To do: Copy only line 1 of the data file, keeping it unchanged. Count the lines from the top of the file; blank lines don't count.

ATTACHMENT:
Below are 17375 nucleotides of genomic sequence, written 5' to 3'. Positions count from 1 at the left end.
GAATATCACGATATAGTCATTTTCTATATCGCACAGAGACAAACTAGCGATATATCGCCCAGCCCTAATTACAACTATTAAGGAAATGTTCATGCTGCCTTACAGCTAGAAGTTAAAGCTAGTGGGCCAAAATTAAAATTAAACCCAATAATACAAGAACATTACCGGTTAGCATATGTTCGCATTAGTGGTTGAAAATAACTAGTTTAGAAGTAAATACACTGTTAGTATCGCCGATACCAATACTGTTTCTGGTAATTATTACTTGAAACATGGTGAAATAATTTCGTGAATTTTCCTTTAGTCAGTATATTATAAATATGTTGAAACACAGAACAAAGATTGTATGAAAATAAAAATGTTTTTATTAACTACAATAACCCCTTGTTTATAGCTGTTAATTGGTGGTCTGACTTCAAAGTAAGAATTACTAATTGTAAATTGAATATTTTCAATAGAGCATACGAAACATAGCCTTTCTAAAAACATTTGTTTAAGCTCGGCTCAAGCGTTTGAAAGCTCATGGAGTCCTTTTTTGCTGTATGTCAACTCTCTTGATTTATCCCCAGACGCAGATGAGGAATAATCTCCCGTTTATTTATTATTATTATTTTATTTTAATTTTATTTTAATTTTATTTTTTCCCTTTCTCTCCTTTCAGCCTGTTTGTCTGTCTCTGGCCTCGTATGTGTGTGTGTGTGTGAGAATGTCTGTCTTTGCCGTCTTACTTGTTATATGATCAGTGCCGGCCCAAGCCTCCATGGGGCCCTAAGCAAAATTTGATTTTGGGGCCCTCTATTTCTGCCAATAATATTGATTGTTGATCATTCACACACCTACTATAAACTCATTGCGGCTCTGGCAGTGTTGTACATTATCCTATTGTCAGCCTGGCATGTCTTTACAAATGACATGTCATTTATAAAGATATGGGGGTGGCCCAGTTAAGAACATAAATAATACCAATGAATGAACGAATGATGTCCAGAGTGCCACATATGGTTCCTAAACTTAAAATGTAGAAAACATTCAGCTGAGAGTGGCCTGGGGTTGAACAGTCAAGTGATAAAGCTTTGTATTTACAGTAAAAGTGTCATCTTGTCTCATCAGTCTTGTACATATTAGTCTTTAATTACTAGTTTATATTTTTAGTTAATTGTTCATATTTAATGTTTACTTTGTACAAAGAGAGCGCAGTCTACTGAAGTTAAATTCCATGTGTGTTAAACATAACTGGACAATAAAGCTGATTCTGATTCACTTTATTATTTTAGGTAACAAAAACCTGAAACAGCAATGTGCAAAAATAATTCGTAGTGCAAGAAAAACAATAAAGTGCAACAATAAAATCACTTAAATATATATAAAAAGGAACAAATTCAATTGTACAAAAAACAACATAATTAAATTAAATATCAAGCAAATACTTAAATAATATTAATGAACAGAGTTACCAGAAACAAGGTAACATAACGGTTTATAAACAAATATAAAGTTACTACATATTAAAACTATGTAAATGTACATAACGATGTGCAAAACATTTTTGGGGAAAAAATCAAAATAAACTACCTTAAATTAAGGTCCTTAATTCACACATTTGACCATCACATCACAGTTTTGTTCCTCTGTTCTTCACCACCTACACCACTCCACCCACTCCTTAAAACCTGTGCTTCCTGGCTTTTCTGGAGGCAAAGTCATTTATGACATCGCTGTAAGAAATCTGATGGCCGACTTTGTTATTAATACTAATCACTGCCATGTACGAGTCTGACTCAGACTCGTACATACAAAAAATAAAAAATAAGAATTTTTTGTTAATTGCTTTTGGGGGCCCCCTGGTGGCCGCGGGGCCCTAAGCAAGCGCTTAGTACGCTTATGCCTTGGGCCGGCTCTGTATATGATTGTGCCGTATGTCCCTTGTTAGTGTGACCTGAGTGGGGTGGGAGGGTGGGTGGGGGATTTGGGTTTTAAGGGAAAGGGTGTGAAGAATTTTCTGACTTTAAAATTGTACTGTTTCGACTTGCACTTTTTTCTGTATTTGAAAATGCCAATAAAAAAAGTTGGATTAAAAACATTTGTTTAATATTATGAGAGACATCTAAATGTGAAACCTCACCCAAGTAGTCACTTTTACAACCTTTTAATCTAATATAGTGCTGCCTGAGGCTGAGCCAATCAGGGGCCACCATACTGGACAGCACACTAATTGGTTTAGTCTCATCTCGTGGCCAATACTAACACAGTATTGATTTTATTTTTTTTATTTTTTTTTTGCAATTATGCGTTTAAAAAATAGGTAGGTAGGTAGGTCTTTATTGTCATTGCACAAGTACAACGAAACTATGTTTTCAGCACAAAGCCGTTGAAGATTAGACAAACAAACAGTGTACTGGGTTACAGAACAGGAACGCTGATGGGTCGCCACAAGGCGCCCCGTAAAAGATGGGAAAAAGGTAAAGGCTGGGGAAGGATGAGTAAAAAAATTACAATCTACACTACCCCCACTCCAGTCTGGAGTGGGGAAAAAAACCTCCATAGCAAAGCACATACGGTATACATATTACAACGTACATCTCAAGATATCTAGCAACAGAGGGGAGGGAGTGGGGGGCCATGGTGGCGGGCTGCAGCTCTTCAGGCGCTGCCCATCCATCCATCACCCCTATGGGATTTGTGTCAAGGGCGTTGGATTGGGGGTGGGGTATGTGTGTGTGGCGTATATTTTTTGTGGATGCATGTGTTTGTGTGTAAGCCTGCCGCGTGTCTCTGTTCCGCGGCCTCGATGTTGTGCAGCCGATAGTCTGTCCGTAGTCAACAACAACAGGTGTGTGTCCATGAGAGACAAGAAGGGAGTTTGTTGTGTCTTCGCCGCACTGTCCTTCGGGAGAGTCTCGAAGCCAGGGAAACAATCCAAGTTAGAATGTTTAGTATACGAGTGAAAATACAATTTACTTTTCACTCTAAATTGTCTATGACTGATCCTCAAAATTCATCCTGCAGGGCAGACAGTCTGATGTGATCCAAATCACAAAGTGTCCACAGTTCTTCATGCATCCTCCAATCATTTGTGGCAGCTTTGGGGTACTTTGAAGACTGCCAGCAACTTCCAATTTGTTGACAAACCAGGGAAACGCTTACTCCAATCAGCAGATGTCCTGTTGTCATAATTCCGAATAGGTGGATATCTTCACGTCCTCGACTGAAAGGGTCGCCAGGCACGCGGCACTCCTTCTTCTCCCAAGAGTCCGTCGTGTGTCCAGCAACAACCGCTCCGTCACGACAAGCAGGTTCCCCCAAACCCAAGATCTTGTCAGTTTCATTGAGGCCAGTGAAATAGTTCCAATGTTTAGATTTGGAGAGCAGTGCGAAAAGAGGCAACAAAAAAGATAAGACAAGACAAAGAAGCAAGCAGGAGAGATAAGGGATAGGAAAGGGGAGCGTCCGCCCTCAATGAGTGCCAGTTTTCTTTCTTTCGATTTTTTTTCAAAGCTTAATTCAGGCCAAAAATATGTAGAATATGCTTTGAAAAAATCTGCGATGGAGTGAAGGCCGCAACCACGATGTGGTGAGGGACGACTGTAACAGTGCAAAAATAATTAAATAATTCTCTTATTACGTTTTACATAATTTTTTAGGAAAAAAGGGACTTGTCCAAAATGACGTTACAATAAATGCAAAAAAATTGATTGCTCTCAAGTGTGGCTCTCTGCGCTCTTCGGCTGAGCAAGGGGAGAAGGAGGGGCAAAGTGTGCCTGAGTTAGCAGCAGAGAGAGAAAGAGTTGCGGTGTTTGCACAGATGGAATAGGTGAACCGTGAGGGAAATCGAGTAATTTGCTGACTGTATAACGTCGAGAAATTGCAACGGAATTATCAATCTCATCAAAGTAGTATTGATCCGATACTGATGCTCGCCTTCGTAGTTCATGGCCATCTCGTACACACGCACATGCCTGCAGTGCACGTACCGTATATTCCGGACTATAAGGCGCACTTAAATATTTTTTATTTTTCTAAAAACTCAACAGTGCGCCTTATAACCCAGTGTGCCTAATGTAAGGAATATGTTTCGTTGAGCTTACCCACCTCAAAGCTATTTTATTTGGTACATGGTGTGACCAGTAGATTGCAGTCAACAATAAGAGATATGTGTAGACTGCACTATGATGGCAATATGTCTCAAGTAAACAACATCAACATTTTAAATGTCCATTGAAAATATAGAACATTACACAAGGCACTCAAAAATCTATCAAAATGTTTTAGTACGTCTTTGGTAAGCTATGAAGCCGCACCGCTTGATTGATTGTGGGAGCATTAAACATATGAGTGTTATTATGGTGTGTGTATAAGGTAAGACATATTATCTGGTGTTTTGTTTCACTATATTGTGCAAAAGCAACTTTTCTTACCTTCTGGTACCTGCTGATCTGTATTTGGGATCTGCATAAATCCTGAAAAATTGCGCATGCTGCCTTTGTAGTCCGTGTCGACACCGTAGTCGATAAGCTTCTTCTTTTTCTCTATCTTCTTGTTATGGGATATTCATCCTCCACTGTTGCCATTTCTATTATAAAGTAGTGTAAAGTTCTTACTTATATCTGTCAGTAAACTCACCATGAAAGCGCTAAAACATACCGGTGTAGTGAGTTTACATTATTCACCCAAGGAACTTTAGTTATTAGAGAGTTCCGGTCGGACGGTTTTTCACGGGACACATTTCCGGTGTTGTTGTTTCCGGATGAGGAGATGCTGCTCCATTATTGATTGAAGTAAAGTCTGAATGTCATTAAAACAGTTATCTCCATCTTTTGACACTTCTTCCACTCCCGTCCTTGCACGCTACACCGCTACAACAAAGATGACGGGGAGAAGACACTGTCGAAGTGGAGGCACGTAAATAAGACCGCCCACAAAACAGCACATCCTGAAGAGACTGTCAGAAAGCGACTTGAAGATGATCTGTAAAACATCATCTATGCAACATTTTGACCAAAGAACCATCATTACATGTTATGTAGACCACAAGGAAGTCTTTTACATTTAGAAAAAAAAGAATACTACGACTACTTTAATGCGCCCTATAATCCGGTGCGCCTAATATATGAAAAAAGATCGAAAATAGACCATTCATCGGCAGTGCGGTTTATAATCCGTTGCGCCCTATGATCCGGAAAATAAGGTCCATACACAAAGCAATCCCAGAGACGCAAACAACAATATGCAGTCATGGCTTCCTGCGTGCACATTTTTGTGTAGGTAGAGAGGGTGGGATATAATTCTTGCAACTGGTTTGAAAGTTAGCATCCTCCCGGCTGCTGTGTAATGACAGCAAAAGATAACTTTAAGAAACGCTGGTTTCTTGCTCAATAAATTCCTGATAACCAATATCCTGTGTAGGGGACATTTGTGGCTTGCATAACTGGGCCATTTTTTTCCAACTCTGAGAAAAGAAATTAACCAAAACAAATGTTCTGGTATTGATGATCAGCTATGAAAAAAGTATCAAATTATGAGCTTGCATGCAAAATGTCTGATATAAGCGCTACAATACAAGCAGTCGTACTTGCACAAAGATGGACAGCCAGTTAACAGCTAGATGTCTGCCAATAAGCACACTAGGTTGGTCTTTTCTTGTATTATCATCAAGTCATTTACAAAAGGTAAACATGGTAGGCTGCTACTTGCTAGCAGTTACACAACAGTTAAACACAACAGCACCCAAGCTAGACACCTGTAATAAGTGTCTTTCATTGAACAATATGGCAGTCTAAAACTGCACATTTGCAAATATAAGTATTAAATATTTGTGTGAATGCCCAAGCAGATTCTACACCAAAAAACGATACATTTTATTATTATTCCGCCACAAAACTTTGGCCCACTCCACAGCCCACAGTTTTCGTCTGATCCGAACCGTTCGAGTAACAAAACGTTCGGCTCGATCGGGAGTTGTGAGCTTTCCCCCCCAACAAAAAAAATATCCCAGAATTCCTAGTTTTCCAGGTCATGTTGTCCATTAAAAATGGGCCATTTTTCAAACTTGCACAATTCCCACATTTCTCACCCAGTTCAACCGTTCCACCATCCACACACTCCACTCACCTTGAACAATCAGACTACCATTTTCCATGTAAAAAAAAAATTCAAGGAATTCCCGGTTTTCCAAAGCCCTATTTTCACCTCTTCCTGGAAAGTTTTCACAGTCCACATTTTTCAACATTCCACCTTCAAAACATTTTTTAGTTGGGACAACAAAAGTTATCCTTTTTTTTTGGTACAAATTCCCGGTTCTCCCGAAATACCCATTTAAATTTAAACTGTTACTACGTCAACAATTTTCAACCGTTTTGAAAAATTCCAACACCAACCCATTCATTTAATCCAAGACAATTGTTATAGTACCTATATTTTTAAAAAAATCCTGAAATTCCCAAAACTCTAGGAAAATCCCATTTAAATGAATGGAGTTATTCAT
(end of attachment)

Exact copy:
Below are 17375 nucleotides of genomic sequence, written 5' to 3'. Positions count from 1 at the left end.